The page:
The 20,000 Hour Volunteer

August 2015 - Friends Forward
(Left to right) Assistant manager Larry Ulibarri and refuge manager Floyd Truetken join volunteer Jim Montgomery at a Bitter Lake Refuge dry lake bed.
Credit: Bill O’Brian/USFWS

“I like counting cranes,” says Jim Montgomery, only slightly understating the fact that he has 26 years of continuous weekly crane counts at Bitter Lake National Wildlife Refuge, NM. And Montgomery is a volunteer!

“I’m nervous that he’s going to retire,” says the refuge’s volunteer coordinator Steve Alvarez. “On the books, Jim officially has 18,554 volunteer hours. (Refuge manager Floyd Truetken) and I are sure he is over 20,000 since he doesn’t claim all his time.”

Montgomery has a PhD in zoology and has spent his career teaching biology at New Mexico Military Institute. The refuge offered him an opportunity to do projects like counting those cranes, which he started in 1988. He has even presented papers to the North American Crane Working Group. “He is the refuge expert on cranes,” says Alvarez. Montgomery also participates in biweekly waterbird counts and monitors nesting terns to see if the eggs hatch.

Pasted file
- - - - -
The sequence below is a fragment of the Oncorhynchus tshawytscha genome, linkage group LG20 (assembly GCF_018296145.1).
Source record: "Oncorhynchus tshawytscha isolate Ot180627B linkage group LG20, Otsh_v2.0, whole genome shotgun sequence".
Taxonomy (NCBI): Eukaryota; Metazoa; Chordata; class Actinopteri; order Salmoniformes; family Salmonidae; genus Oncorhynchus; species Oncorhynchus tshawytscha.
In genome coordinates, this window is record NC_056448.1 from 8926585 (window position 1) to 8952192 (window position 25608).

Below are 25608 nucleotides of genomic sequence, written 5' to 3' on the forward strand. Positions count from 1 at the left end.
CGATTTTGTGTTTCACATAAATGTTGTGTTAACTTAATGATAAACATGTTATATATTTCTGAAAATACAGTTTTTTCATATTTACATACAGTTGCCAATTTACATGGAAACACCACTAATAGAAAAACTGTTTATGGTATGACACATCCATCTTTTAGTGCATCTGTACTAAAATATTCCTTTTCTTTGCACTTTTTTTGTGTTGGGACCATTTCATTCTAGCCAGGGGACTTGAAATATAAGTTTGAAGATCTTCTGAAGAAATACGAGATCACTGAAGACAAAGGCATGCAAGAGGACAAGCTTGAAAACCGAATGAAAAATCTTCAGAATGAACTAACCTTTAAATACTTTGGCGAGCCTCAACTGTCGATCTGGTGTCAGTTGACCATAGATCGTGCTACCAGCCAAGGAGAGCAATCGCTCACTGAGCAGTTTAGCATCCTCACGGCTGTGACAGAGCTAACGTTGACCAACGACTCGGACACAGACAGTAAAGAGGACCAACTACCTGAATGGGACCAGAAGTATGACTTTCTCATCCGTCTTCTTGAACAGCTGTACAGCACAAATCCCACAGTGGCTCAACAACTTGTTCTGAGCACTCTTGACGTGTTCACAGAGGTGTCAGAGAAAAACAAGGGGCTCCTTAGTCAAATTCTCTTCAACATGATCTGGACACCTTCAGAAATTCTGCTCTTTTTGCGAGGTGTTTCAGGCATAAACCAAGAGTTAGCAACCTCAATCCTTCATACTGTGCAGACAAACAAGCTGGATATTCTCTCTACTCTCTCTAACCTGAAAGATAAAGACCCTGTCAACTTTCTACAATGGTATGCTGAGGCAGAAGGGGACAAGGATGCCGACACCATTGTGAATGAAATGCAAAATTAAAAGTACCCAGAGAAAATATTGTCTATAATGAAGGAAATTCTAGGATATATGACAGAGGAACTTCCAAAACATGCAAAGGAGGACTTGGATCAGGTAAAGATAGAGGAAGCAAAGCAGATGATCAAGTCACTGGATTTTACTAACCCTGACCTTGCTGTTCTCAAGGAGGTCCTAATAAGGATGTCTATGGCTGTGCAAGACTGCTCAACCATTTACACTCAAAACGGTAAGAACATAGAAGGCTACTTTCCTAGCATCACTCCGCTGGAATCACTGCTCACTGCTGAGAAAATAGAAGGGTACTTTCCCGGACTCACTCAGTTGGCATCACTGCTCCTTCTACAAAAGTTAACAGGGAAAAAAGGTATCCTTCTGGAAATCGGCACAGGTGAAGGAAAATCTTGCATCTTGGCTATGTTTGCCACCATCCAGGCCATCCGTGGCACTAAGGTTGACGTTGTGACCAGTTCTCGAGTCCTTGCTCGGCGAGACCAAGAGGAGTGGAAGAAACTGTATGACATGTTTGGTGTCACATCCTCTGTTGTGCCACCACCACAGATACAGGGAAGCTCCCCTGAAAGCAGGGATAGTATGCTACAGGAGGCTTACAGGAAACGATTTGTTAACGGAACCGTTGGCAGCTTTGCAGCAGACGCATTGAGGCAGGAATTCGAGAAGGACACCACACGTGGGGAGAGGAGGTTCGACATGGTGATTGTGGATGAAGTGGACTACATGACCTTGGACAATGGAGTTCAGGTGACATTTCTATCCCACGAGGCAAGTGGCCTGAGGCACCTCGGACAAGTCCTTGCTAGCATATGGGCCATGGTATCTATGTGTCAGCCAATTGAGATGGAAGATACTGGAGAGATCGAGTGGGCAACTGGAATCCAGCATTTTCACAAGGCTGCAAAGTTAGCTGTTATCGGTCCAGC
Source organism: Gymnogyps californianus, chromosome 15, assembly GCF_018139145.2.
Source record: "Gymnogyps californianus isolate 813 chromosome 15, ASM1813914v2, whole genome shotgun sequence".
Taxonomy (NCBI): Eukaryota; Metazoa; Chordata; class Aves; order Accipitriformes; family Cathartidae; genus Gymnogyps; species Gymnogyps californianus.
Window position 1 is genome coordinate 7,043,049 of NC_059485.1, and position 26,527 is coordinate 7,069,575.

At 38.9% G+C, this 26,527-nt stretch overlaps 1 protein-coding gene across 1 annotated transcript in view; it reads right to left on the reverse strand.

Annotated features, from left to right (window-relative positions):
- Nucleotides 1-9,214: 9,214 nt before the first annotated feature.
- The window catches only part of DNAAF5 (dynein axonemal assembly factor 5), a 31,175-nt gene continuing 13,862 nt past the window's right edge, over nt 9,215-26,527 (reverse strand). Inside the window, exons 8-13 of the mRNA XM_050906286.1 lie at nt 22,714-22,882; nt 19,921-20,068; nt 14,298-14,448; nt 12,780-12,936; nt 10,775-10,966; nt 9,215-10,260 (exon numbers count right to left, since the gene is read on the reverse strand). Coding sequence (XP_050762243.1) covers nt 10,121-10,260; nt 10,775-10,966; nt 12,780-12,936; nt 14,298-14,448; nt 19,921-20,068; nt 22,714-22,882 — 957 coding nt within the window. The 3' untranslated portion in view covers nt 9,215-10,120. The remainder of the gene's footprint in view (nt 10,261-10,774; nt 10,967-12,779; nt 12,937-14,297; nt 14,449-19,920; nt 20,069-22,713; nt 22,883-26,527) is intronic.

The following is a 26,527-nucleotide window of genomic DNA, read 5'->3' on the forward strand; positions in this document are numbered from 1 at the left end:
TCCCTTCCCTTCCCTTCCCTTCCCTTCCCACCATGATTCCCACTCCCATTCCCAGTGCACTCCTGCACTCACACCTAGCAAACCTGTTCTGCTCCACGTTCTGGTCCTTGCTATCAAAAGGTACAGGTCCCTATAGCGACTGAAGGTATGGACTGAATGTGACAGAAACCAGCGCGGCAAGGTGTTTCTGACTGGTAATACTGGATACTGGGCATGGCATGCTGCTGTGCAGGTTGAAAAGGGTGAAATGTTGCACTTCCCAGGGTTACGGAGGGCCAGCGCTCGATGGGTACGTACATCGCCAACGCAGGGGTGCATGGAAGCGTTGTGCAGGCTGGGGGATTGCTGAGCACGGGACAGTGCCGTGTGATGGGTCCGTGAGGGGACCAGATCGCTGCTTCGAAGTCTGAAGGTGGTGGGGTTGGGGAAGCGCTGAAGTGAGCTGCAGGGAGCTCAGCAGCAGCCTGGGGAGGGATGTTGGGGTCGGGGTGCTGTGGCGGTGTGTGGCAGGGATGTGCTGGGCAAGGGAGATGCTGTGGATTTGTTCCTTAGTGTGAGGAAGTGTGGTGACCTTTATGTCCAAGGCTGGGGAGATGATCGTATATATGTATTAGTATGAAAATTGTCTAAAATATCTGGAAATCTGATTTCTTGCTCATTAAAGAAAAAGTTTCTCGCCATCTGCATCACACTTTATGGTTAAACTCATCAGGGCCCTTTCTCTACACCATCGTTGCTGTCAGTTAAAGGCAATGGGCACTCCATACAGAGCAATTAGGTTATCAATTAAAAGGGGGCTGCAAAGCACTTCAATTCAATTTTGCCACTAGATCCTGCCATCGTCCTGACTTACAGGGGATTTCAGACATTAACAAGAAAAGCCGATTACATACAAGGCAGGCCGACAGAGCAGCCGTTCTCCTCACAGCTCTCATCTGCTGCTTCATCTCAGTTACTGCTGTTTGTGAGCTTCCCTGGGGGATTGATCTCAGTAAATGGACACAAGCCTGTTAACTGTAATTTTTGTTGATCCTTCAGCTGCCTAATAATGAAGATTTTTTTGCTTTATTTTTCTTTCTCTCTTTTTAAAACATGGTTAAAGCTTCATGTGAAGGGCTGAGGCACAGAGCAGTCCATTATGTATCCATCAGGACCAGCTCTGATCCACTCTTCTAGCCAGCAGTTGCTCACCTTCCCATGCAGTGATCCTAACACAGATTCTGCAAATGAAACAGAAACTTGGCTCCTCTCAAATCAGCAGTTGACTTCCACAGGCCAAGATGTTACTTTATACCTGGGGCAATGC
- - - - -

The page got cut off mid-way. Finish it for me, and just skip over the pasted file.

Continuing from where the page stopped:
Montgomery also leads a bimonthly “refuge discovery tour,” guiding families through closed areas of the refuge. “The theme is that the refuge is more than a place with a fence around it. The refuge maintains and creates habitats,” he explains to visitors. “Sometimes it seems kids have been dragged along; other times people seem very interested and there is good interplay.”

Once he was able to show off new habitat for three endangered snails and the tiny Noel’s amphipod. And why is this important? “It maintains the integrity of the ecosystem.”

Montgomery was an original board member when the Friends of Bitter Lake Refuge organized in 2000 and he continues to keep the books and make sure the nature store always has change.